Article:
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NOT OK

Nearly 40% Americans lean toward Mike Pence on hanging with the opposite sex

AP Photo/John Minchillo
Daughters are fine.
Annalisa Merelli
By Annalisa Merelli

Geopolitics reporter

This article is more than 2 years old.

When a profile of Karen Pence revealed that US vice president Mike Pence ”never eats alone with a woman other than his wife and that he won’t attend events featuring alcohol without her by his side, either” the liberal world erupted in mockery and criticism.

His choice, which seemed to many outdated and needlessly conservative, was seen as penalizing women: How could a woman hold a senior job on the vice president’s staff if he refused to eat alone with her?

And, were a woman to keep the same standard, how could she get to leadership roles without interacting with men one on one?

Pence was by no means alone in avoiding being alone with female staffers: Many women working on Capitol Hill have reported having been barred from meeting alone with men—something both illegal and detrimental to their careers.

But anachronistic as it may seem, it turns out Pence and his conservative colleagues aren’t that rare in America: Quartz has asked polling platform CivicScience to ask a diverse group of 5,000 US consumers whether being alone with a person of the opposite sex was appropriate—and found that many don’t think it’s particularly OK.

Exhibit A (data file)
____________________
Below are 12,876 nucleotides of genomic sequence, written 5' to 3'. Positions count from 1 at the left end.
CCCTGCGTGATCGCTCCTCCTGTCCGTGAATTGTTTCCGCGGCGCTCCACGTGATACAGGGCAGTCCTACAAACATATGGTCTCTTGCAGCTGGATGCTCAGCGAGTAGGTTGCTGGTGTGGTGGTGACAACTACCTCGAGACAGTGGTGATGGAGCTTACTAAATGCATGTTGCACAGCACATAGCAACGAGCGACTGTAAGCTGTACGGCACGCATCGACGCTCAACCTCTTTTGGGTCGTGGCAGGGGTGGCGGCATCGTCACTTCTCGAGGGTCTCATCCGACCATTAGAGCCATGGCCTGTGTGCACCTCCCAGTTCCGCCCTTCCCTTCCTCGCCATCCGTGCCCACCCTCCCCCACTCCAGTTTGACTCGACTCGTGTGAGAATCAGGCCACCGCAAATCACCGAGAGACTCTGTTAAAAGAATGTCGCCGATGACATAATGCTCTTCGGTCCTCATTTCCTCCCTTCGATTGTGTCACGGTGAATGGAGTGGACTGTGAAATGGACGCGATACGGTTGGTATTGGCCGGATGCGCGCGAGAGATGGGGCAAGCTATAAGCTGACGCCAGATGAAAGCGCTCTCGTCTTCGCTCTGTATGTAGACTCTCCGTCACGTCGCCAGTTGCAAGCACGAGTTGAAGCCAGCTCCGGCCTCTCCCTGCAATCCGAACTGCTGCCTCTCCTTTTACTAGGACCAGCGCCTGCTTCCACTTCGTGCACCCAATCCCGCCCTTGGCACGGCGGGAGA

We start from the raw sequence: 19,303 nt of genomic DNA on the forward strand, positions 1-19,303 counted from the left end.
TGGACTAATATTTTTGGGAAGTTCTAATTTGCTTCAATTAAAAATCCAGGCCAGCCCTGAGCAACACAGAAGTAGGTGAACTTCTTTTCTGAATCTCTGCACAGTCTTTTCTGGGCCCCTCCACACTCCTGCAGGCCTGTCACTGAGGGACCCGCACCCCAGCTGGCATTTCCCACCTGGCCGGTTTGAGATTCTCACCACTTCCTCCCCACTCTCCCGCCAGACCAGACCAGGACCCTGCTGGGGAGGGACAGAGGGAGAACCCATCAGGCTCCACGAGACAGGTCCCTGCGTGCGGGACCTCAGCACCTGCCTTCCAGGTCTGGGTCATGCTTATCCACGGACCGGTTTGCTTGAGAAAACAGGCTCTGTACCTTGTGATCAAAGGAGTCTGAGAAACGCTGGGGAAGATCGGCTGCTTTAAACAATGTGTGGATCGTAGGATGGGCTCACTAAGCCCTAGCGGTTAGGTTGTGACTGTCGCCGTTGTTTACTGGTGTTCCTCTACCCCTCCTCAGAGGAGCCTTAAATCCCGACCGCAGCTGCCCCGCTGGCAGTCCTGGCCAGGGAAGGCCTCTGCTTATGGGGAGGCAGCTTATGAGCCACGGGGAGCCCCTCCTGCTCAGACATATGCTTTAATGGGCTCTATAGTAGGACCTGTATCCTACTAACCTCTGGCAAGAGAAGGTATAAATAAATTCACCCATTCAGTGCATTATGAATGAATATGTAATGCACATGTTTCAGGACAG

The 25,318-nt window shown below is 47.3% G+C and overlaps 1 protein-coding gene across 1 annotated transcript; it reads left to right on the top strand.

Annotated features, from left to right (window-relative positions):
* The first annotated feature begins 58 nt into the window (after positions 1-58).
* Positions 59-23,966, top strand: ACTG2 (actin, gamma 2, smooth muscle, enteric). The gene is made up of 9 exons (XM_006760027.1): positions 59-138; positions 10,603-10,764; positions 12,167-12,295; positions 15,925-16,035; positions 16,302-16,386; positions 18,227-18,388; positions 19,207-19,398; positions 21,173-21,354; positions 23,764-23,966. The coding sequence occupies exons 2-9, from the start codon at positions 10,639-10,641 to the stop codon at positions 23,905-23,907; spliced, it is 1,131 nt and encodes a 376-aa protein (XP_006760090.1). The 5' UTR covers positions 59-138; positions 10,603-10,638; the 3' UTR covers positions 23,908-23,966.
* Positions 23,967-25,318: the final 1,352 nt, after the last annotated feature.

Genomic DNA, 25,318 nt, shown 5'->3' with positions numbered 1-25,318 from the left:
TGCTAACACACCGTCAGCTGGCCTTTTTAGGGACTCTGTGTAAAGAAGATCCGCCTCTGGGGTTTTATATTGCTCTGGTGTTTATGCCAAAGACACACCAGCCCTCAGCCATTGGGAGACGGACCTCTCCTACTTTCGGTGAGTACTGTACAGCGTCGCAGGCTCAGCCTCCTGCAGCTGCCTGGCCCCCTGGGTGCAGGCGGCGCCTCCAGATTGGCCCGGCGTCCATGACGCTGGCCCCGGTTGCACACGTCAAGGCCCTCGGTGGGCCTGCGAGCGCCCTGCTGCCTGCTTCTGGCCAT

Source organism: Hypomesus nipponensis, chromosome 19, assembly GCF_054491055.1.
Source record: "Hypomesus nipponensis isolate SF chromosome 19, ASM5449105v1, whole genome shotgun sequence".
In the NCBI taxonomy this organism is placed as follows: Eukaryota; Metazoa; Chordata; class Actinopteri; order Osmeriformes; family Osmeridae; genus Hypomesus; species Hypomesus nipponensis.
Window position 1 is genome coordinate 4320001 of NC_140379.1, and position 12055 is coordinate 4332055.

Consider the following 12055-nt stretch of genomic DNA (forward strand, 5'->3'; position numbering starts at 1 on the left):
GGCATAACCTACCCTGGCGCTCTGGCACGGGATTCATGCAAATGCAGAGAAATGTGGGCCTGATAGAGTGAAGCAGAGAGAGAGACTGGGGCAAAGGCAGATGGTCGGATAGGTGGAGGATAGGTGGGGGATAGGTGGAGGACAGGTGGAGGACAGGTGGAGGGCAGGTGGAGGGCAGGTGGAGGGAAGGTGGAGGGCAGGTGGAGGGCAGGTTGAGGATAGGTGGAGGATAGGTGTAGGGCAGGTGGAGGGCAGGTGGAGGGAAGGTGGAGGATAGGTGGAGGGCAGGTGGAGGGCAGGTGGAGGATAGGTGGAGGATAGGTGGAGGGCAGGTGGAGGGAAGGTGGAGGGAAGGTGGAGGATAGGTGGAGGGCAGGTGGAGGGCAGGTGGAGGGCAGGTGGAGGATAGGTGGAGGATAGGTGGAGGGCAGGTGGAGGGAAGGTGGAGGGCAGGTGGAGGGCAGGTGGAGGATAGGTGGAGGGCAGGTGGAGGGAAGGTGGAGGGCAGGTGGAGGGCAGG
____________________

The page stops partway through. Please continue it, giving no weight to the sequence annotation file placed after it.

Out of the 4.954 people who replied to the survey between March 30 and April 10, the majority did say that it’s appropriate to be alone with members of the opposite sex regardless of their relationship status. But nearly 40% disagree in some measure.

Of those who see it as a possible problem, 15% think people of the opposite sex should be allowed to be alone only if they are in a relationship with each other, and 16% think it’s only fine if both are single.

Those who think it is best to have conditions on spending time with the opposite sex are generally more religious, and women appear more opposed than men to the idea (39% of them don’t think it is always a good idea, compared to 31% men), though interestingly, people seem to get more relaxed as they age: 39% of the respondents between 18 and 29 have some issue with spending time alone with the opposite sex, but only 31% of those over 65 had the same reservations.

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